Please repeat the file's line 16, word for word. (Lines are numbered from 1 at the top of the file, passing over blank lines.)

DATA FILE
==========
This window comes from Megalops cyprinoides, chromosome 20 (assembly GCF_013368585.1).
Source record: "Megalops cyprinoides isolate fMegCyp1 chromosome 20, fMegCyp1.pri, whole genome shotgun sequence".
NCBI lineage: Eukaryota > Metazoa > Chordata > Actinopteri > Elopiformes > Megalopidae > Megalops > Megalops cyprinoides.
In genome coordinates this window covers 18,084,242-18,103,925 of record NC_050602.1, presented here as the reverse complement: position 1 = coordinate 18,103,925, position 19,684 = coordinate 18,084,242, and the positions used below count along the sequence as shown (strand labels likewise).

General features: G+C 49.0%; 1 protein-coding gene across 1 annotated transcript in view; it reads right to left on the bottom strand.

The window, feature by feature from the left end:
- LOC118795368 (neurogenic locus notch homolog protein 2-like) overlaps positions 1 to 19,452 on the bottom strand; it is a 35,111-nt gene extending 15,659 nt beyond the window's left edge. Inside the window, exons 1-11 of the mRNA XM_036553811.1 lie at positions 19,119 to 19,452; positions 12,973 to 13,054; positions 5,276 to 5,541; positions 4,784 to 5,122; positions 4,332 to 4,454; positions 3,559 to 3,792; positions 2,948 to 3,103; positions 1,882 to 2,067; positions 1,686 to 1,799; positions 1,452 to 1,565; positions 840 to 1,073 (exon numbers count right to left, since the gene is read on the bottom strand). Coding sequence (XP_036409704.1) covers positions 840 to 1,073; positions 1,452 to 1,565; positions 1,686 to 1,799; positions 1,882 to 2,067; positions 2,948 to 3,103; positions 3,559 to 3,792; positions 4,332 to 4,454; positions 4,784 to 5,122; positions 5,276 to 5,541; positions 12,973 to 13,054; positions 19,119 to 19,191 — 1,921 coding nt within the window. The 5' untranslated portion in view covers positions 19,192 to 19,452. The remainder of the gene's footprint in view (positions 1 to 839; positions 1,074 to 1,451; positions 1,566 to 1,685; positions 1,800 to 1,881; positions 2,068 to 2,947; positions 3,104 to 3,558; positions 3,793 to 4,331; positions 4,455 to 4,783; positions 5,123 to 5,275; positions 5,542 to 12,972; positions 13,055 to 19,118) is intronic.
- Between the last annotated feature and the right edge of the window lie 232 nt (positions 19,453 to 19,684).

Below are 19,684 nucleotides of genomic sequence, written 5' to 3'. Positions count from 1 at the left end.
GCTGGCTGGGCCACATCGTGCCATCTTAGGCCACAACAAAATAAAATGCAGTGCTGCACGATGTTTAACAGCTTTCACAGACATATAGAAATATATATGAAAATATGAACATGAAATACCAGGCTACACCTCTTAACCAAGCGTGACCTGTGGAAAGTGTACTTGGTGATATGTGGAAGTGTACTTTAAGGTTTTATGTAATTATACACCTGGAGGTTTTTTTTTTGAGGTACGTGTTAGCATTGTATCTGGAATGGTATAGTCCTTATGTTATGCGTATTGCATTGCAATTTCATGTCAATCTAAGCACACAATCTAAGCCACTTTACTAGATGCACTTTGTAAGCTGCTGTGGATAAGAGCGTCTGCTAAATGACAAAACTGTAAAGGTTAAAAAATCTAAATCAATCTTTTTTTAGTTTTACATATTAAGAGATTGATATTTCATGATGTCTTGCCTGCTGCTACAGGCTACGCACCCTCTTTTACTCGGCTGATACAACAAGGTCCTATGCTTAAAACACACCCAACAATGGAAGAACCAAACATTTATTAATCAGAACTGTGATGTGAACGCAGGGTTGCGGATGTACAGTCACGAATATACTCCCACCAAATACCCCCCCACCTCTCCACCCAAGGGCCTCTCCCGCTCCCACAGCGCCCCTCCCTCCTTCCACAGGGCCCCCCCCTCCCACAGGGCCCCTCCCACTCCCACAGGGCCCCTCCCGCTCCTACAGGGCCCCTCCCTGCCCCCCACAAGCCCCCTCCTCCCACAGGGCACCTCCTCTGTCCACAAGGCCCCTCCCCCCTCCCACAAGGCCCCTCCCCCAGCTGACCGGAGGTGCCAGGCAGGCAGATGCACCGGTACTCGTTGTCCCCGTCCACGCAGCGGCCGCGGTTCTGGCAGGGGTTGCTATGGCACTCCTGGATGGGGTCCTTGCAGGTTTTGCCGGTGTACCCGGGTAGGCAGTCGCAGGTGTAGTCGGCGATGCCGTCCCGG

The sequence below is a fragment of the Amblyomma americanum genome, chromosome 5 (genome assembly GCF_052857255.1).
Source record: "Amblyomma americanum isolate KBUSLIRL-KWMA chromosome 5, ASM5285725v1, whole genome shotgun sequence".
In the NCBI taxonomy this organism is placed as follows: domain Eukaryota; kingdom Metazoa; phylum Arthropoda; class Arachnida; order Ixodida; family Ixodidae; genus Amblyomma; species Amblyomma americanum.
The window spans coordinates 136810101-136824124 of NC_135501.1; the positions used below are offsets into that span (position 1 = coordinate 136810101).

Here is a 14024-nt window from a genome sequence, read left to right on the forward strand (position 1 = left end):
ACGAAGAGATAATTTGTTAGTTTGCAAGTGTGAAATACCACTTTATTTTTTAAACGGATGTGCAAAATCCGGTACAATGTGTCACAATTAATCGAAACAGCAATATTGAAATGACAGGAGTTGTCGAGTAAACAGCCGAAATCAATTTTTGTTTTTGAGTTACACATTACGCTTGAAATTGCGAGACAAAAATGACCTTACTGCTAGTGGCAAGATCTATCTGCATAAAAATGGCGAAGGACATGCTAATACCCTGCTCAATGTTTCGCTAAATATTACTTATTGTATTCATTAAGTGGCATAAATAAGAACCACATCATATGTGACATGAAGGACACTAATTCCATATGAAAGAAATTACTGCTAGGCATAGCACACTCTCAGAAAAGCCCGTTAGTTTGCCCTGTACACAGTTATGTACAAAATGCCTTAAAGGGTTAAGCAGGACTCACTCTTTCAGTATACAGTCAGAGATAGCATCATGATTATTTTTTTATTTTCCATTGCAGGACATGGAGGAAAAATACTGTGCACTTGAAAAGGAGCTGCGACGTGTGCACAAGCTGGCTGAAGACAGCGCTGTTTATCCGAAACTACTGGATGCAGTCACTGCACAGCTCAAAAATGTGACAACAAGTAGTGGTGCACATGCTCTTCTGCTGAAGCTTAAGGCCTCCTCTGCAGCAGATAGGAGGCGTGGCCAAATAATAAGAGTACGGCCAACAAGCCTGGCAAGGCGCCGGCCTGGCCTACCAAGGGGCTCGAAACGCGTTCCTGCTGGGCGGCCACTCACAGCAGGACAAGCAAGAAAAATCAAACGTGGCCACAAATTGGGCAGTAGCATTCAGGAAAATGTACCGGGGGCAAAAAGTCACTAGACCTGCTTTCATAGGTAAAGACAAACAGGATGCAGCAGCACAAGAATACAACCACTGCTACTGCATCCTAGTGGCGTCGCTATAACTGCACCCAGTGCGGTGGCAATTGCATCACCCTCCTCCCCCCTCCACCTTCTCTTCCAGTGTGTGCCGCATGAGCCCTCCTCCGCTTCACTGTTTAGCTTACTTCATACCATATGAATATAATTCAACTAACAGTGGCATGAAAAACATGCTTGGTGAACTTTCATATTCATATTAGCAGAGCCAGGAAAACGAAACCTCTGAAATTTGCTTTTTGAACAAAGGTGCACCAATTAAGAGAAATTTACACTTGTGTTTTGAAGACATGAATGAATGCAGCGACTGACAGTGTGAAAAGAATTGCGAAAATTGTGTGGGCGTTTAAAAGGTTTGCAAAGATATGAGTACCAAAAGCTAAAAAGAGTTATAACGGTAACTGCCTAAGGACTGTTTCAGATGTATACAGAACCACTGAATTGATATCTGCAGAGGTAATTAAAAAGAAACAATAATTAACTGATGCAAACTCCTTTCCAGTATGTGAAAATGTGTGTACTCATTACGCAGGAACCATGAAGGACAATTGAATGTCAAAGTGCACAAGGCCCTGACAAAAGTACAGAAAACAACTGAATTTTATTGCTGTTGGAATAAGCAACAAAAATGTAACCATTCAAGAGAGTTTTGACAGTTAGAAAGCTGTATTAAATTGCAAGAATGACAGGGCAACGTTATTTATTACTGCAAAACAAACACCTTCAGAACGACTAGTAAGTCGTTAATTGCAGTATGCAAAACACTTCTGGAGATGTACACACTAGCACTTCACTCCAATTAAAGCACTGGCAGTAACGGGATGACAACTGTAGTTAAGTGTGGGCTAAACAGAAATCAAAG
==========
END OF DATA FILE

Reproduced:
ACGAAGAGATAATTTGTTAGTTTGCAAGTGTGAAATACCACTTTATTTTTTAAACGGATGTGCAAAATCCGGTACAATGTGTCACAATTAATCGAAACAGCAATATTGAAATGACAGGAGTTGTCGAGTAAACAGCCGAAATCAATTTTTGTTTTTGAGTTACACATTACGCTTGAAATTGCGAGACAAAAATGACCTTACTGCTAGTGGCAAGATCTATCTGCATAAAAATGGCGAAGGACATGCTAATACCCTGCTCAATGTTTCGCTAAATATTACTTATTGTATTCATTAAGTGGCATAAATAAGAACCACATCATATGTGACATGAAGGACACTAATTCCATATGAAAGAAATTACTGCTAGGCATAGCACACTCTCAGAAAAGCCCGTTAGTTTGCCCTGTACACAGTTATGTACAAAATGCCTTAAAGGGTTAAGCAGGACTCACTCTTTCAGTATACAGTCAGAGATAGCATCATGATTATTTTTTTATTTTCCATTGCAGGACATGGAGGAAAAATACTGTGCACTTGAAAAGGAGCTGCGACGTGTGCACAAGCTGGCTGAAGACAGCGCTGTTTATCCGAAACTACTGGATGCAGTCACTGCACAGCTCAAAAATGTGACAACAAGTAGTGGTGCACATGCTCTTCTGCTGAAGCTTAAGGCCTCCTCTGCAGCAGATAGGAGGCGTGGCCAAATAATAAGAGTACGGCCAACAAGCCTGGCAAGGCGCCGGCCTGGCCTACCAAGGGGCTCGAAACGCGTTCCTGCTGGGCGGCCACTCACAGCAGGACAAGCAAGAAAAATCAAACGTGGCCACAAATTGGGCAGTAGCATTCAGGAAAATGTACCGGGGGCAAAAAGTCACTAGACCTGCTTTCATAGGTAAAGACAAACAGGATGCAGCAGCACAAGAATACAACCACTGCTACTGCATCCTAGTGGCGTCGCTATAACTGCACCCAGTGCGGTGGCAATTGCATCACCCTCCTCCCCCCTCCACCTTCTCTTCCAGTGTGTGCCGCATGAGCCCTCCTCCGCTTCACTGTTTAGCTTACTTCATACCATATGAATATAATTCAACTAACAGTGGCATGAAAAACATGCTTGGTGAACTTTCATATTCATATTAGCAGAGCCAGGAAAACGAAACCTCTGAAATTTGCTTTTTGAACAAAGGTGCACCAATTAAGAGAAATTTACACTTGTGTTTTGAAGACATGAATGAATGCAGCGACTGACAGTGTGAAAAGAATTGCGAAAATTGTGTGGGCGTTTAAAAGGTTTGCAAAGATATGAGTACCAAAAGCTAAAAAGAGTTATAACGGTAACTGCCTAAGGACTGTTTCAGATGTATACAGAACCACTGAATTGATATCTGCAGAGGTAATTAAAAAGAAACAATAATTAACTGATGCAAACTCCTTTCCAGTATGTGAAAATGTGTGTACTCATTACGCAGGAACCATGAAGGACAATTGAATGTCAAAGTGCACAAGGCCCTGACAAAAGTACAGAAAACAACTGAATTTTATTGCTGTTGGAATAAGCAACAAAAATGTAACCATTCAAGAGAGTTTTGACAGTTAGAAAGCTGTATTAAATTGCAAGAATGACAGGGCAACGTTATTTATTACTGCAAAACAAACACCTTCAGAACGACTAGTAAGTCGTTAATTGCAGTATGCAAAACACTTCTGGAGATGTACACACTAGCACTTCACTCCAATTAAAGCACTGGCAGTAACGGGATGACAACTGTAGTTAAGTGTGGGCTAAACAGAAATCAAAG